Shares in focus: Playing the waiting game

Domino is a resilient business with decent long-term growth prospects, says Phil Oakley.

Domino Printing Sciences is a world leader in printing equipment and accessories. It designs and makes printing machines that can be used to print information on lots of different surfaces.

Its products are used extensively in the food, drink and pharmaceutical sectors where companies use printing to help promote their products. Printing can also help companies identify, trace and protect their products.

If you’ve ever wondered how a ‘best before’ date or barcode found its way onto a bottle, packet or can, there’s a good chance that a Domino printing machine helped it to get there.

Domino has been very good at what it does and has built up a very profitable business. It has many of the hallmarks of a top quality company, such as high returns on investment and a debt-free balance sheet.

Yet, its shares have fallen out of favour this year and are a third lower than their January peak. Investors have started to worry about how it will grow its profits in the years ahead and have been selling the shares.

So is Domino in trouble, or is it just facing a temporary blip in its fortunes?

The outlook

Domino upset the stockmarket recently by saying that it thinks that profits in 2015 won’t be much different from this year’s profits. Professional investors are a fickle bunch and tend to be far too focused on short-term profits rather than a company’s long-term prospects.

To them it’s all about hitting the numbers and making sure that next year’s profits are always higher than this year’s. A company that fails to meet these expectations often sees its share price take a battering.

Admittedly, investors’ pessimism is sometimes justified. What management might describe as a pause in profit growth can be the beginning of a steady decline in the company’s business.

That said, I’m inclined to believe that Domino remains a very good business with decent long-term growth prospects. At the moment it does have a few difficulties in Asia and other emerging markets where competitors are competing very aggressively on price.

This means Domino has to cut its prices to keep hold of its customers which in turn means it makes less money than it originally thought it would.

Profits are also being held back by increased investment in research and development. I actually think this is a positive sign. Domino has been successful in the past because it has consistently invested a decent chunk of its sales back into the research and development of new products.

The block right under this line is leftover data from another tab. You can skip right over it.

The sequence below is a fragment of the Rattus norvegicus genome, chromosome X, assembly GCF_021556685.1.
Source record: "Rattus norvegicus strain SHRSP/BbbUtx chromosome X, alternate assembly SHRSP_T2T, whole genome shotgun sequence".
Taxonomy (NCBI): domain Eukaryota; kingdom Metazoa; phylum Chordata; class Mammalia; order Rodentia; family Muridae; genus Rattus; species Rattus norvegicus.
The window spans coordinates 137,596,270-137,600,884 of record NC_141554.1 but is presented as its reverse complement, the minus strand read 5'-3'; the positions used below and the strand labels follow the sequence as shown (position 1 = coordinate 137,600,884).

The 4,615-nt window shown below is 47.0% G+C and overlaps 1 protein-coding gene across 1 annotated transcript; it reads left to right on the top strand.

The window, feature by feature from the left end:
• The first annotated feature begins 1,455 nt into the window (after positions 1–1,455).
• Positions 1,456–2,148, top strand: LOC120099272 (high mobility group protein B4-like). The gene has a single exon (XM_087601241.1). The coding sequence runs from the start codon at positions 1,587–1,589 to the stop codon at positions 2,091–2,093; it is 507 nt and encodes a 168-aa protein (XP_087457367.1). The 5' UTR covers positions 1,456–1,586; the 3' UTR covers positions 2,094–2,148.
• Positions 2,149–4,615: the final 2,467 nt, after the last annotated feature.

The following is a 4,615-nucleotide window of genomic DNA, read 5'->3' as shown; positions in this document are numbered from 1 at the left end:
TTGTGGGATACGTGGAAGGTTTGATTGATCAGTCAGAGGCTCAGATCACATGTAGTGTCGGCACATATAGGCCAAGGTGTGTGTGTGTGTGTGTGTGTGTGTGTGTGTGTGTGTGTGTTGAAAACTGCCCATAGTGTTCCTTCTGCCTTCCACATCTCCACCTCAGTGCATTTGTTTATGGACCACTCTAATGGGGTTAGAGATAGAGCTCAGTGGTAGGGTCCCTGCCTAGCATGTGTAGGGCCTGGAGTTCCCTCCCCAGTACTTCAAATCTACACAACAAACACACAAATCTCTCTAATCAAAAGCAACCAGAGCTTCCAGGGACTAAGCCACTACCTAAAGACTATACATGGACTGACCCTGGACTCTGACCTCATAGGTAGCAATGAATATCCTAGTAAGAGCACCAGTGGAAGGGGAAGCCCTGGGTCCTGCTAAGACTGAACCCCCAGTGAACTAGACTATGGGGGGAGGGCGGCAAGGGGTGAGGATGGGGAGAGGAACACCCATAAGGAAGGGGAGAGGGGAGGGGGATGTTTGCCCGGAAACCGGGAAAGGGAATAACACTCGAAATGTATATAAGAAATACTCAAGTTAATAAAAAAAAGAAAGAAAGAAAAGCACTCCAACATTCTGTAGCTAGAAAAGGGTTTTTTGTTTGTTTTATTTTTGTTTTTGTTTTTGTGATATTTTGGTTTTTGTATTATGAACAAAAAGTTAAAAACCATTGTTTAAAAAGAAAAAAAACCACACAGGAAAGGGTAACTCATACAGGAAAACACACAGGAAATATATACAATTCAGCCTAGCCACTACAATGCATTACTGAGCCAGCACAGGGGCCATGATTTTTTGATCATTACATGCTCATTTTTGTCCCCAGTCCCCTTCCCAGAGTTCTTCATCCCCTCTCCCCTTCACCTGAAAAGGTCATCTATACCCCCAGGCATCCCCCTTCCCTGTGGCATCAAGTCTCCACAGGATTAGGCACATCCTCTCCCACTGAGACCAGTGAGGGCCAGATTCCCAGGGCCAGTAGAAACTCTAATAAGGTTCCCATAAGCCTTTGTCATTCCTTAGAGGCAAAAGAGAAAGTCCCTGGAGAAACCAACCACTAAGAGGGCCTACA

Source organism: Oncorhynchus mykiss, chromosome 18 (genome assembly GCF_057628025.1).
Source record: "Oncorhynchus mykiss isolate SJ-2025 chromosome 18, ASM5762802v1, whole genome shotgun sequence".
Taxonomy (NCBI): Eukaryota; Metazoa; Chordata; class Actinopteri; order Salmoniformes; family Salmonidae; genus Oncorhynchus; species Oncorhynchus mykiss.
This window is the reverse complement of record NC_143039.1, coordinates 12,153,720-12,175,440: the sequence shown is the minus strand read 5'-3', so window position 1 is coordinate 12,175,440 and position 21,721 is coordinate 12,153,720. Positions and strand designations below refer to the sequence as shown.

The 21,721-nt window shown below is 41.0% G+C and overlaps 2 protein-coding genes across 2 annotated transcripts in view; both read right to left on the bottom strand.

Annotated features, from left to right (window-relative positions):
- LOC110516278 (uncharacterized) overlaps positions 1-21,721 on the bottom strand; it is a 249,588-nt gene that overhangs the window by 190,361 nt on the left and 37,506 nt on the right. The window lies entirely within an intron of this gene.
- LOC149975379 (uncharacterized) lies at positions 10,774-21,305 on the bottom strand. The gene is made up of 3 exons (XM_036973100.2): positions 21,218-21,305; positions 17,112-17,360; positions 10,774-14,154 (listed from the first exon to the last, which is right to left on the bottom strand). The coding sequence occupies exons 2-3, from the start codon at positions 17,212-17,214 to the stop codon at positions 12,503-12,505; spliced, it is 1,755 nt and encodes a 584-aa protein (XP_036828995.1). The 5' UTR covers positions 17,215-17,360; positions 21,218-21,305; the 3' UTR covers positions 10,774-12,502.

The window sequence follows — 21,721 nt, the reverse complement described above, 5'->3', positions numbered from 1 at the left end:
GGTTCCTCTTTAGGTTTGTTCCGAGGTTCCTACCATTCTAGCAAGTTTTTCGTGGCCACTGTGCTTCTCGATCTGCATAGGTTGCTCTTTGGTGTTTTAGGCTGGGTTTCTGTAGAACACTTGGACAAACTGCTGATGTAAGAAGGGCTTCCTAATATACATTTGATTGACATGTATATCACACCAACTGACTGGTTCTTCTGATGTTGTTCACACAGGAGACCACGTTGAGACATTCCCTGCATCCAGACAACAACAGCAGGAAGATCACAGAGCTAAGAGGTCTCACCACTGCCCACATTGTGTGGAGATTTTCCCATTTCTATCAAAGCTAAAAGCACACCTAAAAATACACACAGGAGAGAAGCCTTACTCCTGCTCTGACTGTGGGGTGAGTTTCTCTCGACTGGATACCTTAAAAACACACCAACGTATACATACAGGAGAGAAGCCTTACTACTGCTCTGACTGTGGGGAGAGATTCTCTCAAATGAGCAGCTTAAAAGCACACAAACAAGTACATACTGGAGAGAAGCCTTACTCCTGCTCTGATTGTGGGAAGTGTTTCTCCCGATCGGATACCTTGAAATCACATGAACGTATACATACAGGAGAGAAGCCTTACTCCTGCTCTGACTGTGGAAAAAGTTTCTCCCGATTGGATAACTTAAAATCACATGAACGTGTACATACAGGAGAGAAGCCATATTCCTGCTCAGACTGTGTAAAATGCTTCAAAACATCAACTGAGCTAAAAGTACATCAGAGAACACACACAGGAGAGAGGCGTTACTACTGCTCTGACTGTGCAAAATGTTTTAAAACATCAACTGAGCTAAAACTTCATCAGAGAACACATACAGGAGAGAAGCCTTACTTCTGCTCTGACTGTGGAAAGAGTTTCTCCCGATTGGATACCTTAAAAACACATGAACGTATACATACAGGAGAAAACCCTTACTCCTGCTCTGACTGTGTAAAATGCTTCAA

It has not been afraid to sacrifice short-term profits for bigger ones later on. This has allowed it to make good products that customers want and more importantly kept it ahead of the competition. That’s why Domino has been able to earn very high rates of return on the money it invests, shown by the 27.6% return it made last year.

But things aren’t quite as simple as making good products. There has to be a demand for them. And the good news is, I’m bullish about that.

New laws are constantly appearing which force businesses to provide more information about the integrity and provenance of their products on their packaging. In the world of food and drugs, this is becoming increasingly important.

Companies need to protect themselves against counterfeiters as well as being able to trace their products when things go wrong or to improve their supply chains.

This leads to more demand for better, faster and more efficient ways of printing labels and information on products. Throw in a growing world population which will consume more goods and you have the foundations of a business that should be able to grow quite nicely in the future.

Domino is also well placed to profit from the growth in digital printing technologies which allow customers to print things faster and with lower costs. Its ink jet printers have been popular with customers and could do very well for the company.

Domino is also a very resilient business. About 45% of its sales come from selling new printing equipment with the balance coming from consumables (such as printing ink and spare parts) and servicing, which gives it a reasonably predictable income stream.

Should you buy the shares?

The bear case for Domino shares is very easy to make. Its shares are not exactly cheap, on about 16 times earnings, and profits have stopped growing.

However, this was a business that grew its underlying sales by 11% during the first six months of this year, which suggests that it continues to do what its customers need. If it wasn’t for the strength of the pound (which reduces the value of overseas profits in sterling), profits would look a lot better than they were reported.

Don’t get me wrong, there’s probably no real rush to buy the shares, given that the trajectory of its profits is unlikely to excite the City for quite a while yet. But like lots of things in life, paying up a little bit extra for a dose of quality can often be a good thing to do.

If you are prepared to wait for a bit, then buying a few Domino shares now, while they are still relatively unpopular, could be a wise move in the long run.

Verdict: long-term buy

Domino (LON: DNO)

Domino share price chartShare price: 599p
Market cap: £673m
Net assets (April 2014): £196.6m
Net cash (April 2014): £20.8m
P/e (prospective): 16.1 times
Yield (prospective): 3.8%
Interest cover: 78 times
ROCE: 27.6%
Dividend cover: 1.6 times

Domino dividends per share chartWhat the analysts say

Buy: 7
Hold: 9
Sell: 1
Target Price: 650p

Directors’ shareholdings

N Bond (MD): 73,349
A Herbert (CFO): 45,704
P Byrom (Chair): 302,000